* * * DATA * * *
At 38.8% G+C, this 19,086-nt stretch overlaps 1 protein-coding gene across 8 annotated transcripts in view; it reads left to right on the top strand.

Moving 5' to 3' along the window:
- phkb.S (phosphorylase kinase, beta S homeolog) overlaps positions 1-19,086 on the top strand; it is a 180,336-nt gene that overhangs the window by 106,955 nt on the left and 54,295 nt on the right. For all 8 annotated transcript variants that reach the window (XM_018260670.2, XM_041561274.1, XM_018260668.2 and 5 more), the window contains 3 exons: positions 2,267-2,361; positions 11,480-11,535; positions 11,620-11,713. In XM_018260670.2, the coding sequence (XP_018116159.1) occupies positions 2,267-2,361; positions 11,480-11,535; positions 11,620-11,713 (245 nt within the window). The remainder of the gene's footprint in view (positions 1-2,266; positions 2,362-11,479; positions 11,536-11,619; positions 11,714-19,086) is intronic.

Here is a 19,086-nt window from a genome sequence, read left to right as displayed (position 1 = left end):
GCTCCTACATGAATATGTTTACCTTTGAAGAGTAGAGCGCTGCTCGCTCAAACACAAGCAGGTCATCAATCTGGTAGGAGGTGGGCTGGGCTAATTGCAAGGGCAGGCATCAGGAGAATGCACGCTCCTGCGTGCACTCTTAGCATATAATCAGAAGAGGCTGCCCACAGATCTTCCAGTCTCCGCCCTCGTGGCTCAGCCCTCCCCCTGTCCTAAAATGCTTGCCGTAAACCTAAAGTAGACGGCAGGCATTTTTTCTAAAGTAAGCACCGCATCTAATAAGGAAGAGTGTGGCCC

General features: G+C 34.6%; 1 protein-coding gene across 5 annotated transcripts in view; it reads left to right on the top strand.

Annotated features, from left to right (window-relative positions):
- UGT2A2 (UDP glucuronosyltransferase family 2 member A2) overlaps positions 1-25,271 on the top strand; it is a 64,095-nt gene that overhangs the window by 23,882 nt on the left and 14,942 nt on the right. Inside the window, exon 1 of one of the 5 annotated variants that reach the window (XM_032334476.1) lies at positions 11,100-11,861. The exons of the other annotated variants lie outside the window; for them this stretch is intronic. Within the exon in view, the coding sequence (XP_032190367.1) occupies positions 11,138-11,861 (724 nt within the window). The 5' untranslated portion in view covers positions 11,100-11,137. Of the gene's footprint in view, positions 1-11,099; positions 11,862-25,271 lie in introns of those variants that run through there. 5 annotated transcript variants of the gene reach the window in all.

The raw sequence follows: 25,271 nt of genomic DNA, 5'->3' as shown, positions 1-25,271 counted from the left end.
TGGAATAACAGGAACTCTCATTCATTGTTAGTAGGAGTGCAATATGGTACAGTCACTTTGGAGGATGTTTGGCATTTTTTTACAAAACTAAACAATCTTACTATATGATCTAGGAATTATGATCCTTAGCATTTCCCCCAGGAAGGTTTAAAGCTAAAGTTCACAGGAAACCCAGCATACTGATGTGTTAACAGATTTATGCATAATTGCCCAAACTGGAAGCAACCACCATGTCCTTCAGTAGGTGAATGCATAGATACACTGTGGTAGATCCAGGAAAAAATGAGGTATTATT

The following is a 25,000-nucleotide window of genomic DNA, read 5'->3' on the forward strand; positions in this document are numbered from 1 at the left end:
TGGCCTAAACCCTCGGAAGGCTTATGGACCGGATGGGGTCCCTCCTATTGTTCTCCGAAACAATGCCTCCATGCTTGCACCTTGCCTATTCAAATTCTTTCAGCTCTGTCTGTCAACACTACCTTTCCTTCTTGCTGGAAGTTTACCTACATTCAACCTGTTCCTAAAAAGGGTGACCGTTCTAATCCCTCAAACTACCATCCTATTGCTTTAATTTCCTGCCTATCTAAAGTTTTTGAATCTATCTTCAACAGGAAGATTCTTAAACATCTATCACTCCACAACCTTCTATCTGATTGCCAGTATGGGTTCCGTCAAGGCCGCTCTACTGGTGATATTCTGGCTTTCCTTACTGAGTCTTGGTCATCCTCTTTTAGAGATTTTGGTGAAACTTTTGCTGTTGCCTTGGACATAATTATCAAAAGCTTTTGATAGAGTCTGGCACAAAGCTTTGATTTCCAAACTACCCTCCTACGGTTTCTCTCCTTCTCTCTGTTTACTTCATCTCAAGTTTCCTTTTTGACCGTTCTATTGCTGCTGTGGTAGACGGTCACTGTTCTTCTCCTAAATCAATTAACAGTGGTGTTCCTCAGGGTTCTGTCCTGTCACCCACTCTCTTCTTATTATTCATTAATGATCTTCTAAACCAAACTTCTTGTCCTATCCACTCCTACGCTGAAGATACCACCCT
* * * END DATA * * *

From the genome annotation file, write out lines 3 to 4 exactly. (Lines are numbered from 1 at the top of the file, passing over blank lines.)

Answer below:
- phkb.S (phosphorylase kinase, beta S homeolog) overlaps positions 1-19,086 on the top strand; it is a 180,336-nt gene that overhangs the window by 106,955 nt on the left and 54,295 nt on the right. For all 8 annotated transcript variants that reach the window (XM_018260670.2, XM_041561274.1, XM_018260668.2 and 5 more), the window contains 3 exons: positions 2,267-2,361; positions 11,480-11,535; positions 11,620-11,713. In XM_018260670.2, the coding sequence (XP_018116159.1) occupies positions 2,267-2,361; positions 11,480-11,535; positions 11,620-11,713 (245 nt within the window). The remainder of the gene's footprint in view (positions 1-2,266; positions 2,362-11,479; positions 11,536-11,619; positions 11,714-19,086) is intronic.

Here is a 19,086-nt window from a genome sequence, read left to right as displayed (position 1 = left end):